In this instance, funding for brownfield assessment helped transform the former industrial use to a mixed income neighborhood comprised of both single family and multifamily residences in California’s Santa Clara County that continues to stimulate and reinforce ongoing investment in Gilroy’s downtown area. Investment in the Cannery continues today as a $43 million 104 unit affordable housing complex is currently under construction.

The Cannery before CALReUSE project

The Cannery before CALReUSE project

Ongoing Investment in Gilroy's downtown area

The Cannery after CALReUSE project single family townhomes in background and multifamily housing under construction. Photo credit: Gilroy Dispatch, February 21, 2018

CALReUSE Brownfield Remediation Grant for La Valentina in Sacramento

Development of the site also required a significant amount of environmental remediation. Automobile repair shops once occupied the La Valentina property in downtown Sacramento and contaminated the soil with high levels of lead, mercury, and arsenic. In 2007, Domus Development partnered with the Sacramento Housing and Redevelopment Agency to redevelop 1.23 acres of brownfields on the northern edge of downtown in Alkali Flat, one of Sacramento’s oldest neighborhoods. The property was the latent asset that the City’s general plan identified as key to the city’s sustainable growth – a prime location at the Alkali Flat/La Valentina light rail station but vacant for more than 20 years after several failed attempts at redevelopment.

Brownfield remediation costs of $1.5 million were funded by a combination of grant funding from CALReUSE and tax increment financing from Sacramento’s Housing and Redevelopment Agency. The result of the project was a mixed-use development plan blending affordable housing with street-level commercial space, all with in the short distance of Sacramento’s downtown and just steps from mass transit.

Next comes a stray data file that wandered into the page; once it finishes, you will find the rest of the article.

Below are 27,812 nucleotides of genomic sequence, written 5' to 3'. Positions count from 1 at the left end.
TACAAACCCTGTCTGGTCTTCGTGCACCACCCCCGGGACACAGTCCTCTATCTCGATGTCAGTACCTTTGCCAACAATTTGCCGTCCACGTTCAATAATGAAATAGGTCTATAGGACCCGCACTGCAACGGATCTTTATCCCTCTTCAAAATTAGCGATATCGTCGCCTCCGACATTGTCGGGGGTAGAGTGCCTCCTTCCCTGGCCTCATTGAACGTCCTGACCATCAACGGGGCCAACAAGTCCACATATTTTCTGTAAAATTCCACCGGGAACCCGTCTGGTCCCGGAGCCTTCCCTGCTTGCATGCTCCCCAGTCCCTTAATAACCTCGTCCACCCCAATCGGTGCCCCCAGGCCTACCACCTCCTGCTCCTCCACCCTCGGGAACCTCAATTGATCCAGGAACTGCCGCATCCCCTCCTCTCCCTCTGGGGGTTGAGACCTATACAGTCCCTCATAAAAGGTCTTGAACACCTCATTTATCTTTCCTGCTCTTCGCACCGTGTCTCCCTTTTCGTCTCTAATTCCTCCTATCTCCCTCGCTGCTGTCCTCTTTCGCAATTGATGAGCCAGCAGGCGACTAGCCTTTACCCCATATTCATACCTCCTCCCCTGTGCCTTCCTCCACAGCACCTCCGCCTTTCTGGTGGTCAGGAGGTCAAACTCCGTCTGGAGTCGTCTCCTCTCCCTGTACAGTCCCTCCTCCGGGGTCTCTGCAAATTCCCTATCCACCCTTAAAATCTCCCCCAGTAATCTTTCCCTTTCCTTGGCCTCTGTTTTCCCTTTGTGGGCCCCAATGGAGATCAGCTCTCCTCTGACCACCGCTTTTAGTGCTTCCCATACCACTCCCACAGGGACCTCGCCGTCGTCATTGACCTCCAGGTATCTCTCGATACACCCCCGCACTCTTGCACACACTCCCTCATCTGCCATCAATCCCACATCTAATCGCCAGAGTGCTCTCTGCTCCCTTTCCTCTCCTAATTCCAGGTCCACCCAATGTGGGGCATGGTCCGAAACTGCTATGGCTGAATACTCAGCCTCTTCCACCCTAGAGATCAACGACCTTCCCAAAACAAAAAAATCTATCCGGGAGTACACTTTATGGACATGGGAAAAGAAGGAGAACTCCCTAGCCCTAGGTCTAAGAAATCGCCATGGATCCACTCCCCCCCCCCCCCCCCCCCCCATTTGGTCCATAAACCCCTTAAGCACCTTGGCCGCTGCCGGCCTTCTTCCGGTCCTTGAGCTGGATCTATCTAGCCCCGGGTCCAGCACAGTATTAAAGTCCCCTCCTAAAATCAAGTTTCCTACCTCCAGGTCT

La Valentina consists of two projects providing 81 units affordable to households at various income levels. Also of note, the sun shades that were integrated into to the project’s modern façade allow residents to enjoy the climate as well as the cost savings of energy efficiency. Ridership at the area’s light rail station have notably increased since the project opened in 2012.

La Valentina received the 2013 U.S. Environmental Protection Agency’s National Award for Smart Growth Achievement in the Built Projects category. The sustainable strategies for this project together with the progressive concept of the whole development has transformed a high-crime, neglected site next to one of the most utilized transit stops in Sacramento into a diverse, high-density, transit-oriented, mixed-use gateway to the downtown area.

La Valentina before picture

La Valentina before picture. Photo credit: Domus Development

 

La Valentina after picture

La Valentina after pictures. Photo credit: Bruce Dumante

La Valentina after picture

La Valentina after pictures. Photo credit: Bruce Dumante

La Valentina after picture

La Valentina after pictures. Photo credit: Bruce Dumante